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Guided by Faith

ugoff’s Donnie Levister prepared to make his Camping World Truck Series debut in Martinsville

Posted: March 31, 2016 11:58 a.m.
Updated: April 1, 2016 1:00 a.m.


Everyone loves an underdog. But wanting to be the underdog? That is something entirely different. That is, unless your name is Donnie Levister.

Since jumping behind the wheel of a race car and taking his ride over the dirt surface at the Sumter Speedway as a teenager, the Lugoff resident has been a driver who has embraced the role of being a “have not” in a world sometimes dominated by the “haves.”

This weekend, Levister will take his small fish in a big pond to the ocean which is NASCAR’s Camping World Truck Series. Working on a shoestring budget, as compared to some of the heavyweights in the sport, Levister will try to qualify his number 62 Faith Motorsports Toyota Tundra into Saturday’s Alpha Energy Solutions 250 at Martinsville Speedway.

Levister, who raced in NASCAR’s Whelen All-American Series for modified cars last season, will make his first qualifying attempt in the truck series this afternoon. Included in the field of drivers for Saturday’s 2:30 p.m. start is defending NASCAR Sprint Cup champion Kyle Busch.

You talk about a well-heeled, experienced organization with a stable of trucks going against one which is trying to find its way in the series and has one race-ready truck while still working on the back-up ride. While some would shrink at such a challenge, this is an opportunity which Levister had waited his whole life to take on.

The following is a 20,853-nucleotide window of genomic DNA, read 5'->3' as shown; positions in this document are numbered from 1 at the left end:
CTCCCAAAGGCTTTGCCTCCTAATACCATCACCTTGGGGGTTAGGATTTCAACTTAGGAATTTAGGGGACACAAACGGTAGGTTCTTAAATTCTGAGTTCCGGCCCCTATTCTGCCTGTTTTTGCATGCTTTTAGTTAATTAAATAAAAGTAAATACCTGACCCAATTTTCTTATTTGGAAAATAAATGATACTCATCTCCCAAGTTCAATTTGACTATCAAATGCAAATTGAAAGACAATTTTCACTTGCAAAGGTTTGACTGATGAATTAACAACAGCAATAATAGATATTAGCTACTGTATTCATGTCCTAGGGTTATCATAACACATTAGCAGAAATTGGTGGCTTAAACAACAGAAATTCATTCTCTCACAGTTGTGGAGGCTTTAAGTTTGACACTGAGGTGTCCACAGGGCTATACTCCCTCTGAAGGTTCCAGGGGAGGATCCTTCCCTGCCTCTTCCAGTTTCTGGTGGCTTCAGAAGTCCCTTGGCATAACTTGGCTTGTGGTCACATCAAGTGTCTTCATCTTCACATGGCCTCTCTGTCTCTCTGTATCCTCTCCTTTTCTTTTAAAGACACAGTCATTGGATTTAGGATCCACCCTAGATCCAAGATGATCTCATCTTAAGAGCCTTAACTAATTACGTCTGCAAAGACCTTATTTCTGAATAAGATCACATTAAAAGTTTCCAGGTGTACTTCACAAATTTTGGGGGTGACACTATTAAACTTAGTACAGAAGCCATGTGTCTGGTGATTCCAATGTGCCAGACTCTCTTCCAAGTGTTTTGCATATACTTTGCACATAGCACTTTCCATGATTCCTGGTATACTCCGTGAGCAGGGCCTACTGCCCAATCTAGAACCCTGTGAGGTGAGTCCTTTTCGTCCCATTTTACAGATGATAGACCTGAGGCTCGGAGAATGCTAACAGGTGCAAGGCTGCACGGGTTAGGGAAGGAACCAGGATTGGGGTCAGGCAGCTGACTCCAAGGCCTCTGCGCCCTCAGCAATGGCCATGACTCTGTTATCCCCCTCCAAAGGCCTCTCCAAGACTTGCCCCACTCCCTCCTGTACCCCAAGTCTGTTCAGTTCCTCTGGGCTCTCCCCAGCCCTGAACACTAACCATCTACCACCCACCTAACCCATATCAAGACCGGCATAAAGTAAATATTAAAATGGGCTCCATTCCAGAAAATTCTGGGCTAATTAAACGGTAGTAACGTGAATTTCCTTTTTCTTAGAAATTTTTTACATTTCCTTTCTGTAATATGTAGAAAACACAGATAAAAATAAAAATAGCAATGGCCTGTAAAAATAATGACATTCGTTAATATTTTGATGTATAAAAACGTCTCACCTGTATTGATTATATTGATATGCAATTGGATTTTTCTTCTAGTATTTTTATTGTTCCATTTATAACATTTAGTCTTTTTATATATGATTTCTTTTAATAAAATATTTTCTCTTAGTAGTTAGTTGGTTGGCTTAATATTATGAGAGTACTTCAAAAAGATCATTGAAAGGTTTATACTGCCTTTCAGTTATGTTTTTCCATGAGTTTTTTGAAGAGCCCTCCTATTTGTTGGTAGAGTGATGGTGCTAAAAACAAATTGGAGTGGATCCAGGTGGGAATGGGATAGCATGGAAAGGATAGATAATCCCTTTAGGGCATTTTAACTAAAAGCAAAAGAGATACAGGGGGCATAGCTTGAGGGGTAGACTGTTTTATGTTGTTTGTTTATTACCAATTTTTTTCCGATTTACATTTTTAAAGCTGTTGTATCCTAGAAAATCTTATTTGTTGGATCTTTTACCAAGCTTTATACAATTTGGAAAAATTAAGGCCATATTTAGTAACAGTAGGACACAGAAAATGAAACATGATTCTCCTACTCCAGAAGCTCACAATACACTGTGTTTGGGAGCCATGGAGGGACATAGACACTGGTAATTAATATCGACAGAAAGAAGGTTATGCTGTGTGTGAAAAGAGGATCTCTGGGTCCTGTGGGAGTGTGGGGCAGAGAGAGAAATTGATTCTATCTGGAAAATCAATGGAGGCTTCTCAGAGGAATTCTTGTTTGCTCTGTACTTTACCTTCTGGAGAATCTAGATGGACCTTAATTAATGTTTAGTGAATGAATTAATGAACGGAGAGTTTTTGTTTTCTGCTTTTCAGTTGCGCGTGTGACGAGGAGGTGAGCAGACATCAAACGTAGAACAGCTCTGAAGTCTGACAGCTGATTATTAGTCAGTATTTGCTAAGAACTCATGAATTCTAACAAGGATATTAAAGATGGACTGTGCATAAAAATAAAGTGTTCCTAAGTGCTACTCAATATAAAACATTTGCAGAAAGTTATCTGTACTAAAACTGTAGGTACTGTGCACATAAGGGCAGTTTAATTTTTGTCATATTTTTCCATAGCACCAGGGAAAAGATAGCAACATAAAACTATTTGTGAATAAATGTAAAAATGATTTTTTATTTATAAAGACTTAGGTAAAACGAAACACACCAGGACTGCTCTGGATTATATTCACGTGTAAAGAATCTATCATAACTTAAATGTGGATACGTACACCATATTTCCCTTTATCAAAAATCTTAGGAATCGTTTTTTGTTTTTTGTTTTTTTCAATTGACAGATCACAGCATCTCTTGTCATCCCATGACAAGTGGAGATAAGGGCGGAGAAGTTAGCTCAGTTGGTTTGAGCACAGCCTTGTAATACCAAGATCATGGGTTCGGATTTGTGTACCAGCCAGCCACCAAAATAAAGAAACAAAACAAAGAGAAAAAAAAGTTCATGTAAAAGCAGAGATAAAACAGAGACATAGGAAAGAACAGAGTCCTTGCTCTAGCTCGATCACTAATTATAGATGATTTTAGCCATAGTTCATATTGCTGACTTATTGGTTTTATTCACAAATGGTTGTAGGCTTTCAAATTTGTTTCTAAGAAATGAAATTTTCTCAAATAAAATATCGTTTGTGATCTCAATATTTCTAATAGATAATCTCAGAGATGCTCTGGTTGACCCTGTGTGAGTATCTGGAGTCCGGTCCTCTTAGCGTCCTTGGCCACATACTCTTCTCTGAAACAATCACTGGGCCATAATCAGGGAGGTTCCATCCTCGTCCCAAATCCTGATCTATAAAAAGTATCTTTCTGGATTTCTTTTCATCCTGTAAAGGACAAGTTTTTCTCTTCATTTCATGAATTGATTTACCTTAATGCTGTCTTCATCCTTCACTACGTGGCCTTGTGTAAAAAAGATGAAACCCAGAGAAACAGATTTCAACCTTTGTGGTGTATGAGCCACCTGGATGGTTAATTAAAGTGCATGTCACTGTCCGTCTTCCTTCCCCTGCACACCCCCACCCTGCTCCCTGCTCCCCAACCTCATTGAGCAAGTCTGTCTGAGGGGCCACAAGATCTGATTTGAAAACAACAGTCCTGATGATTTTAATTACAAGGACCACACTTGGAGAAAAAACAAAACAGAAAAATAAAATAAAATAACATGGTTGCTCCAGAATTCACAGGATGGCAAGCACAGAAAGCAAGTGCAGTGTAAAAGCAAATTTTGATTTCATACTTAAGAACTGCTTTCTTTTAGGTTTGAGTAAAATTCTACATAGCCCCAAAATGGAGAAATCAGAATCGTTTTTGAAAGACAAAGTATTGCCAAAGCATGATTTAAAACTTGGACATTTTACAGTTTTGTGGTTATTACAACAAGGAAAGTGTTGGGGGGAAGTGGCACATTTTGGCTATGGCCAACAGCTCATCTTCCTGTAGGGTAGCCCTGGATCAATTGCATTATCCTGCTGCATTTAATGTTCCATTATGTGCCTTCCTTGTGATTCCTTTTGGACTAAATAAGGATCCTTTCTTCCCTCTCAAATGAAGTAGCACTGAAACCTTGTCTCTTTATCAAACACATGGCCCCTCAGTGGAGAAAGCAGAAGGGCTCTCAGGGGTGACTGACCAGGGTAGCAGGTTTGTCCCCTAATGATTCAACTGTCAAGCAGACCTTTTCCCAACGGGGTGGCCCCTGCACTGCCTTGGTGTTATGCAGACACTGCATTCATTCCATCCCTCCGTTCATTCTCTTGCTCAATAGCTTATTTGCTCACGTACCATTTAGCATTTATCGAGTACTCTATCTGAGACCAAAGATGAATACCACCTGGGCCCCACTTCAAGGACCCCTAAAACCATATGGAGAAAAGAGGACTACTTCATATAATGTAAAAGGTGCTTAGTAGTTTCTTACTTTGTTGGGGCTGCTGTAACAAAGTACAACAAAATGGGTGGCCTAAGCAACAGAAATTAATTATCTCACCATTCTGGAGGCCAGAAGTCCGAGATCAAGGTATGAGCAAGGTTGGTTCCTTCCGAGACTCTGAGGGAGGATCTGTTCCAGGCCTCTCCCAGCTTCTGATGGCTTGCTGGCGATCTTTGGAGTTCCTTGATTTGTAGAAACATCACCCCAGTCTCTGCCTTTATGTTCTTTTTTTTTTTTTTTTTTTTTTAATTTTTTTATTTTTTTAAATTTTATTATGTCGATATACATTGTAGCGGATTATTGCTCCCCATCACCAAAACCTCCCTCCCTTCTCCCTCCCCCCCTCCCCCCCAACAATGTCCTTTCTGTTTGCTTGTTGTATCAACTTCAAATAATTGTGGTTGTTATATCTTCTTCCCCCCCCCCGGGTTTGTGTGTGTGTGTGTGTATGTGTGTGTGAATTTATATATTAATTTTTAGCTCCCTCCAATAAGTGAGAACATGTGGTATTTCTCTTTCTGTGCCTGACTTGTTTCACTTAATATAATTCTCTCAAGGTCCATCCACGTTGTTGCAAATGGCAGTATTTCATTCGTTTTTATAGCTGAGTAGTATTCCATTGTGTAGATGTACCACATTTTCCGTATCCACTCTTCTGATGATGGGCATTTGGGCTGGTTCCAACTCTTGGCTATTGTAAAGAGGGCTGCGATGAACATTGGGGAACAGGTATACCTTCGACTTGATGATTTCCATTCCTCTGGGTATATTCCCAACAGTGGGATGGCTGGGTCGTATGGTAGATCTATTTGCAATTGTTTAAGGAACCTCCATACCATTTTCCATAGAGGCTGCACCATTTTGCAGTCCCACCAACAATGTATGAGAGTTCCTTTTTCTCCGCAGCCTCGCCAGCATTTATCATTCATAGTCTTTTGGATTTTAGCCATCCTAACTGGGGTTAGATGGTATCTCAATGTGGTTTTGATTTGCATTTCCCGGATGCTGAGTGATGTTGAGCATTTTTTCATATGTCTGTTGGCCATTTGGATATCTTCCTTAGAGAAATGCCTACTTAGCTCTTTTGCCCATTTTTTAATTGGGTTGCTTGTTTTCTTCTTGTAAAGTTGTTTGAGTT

“I love being an underdog,” Levister said, “because that way when we succeed and we do well, people will say, ‘Where did he come from?’ 

“That’s where we can share our story. If you go in and think that you’re at the top of the mountain and think that you’re better than what you are, you get humbled real fast.”

If you get a sense that racing is more than just driving and trying to get into victory lane for Levister, you would be correct.

Faith Motorsports is exactly what it implies. The operation which includes Levister, a 1994 graduate of Fairfield Central High School, and fellow team owner Shane Lamb have their priorities in place and they include something other than top 10 finishes and competing with the best drivers in the world’s best truck series. The Christian-based operation focuses on fostering positive outreach in the racing community while embracing strong family values.

The team name and the responsibility which goes with it is something which Levister does not take lightly.

“We know the odds are stacked against us but our main mission is not just racing. Our main mission is to be an outreach,” he said. “We’ve said it time and time again that if we can change one person or, give somebody hope or, be a connection for a person who is going through a tough time and they can relate to us and if we can help that one person, then our goal is met.”

Levister cut his racing teeth on the dirt bull rings such as the Sumter Speedway, where he ran stock cars for better than four years. He would move on to late models and then to open-wheel modified dirt racing at I-20 Speedway and I-77 Speedway in Batesburg and Chester, respectively, as well at tracks in Georgia and North Carolina before stepping out of the car and getting out of racing. 

All that changed when Lamb, his longtime friend who had since moved to Kansas, got the itch to go racing again. Lamb called Levister and shortly thereafter, Levister was back behind the wheel and racing again.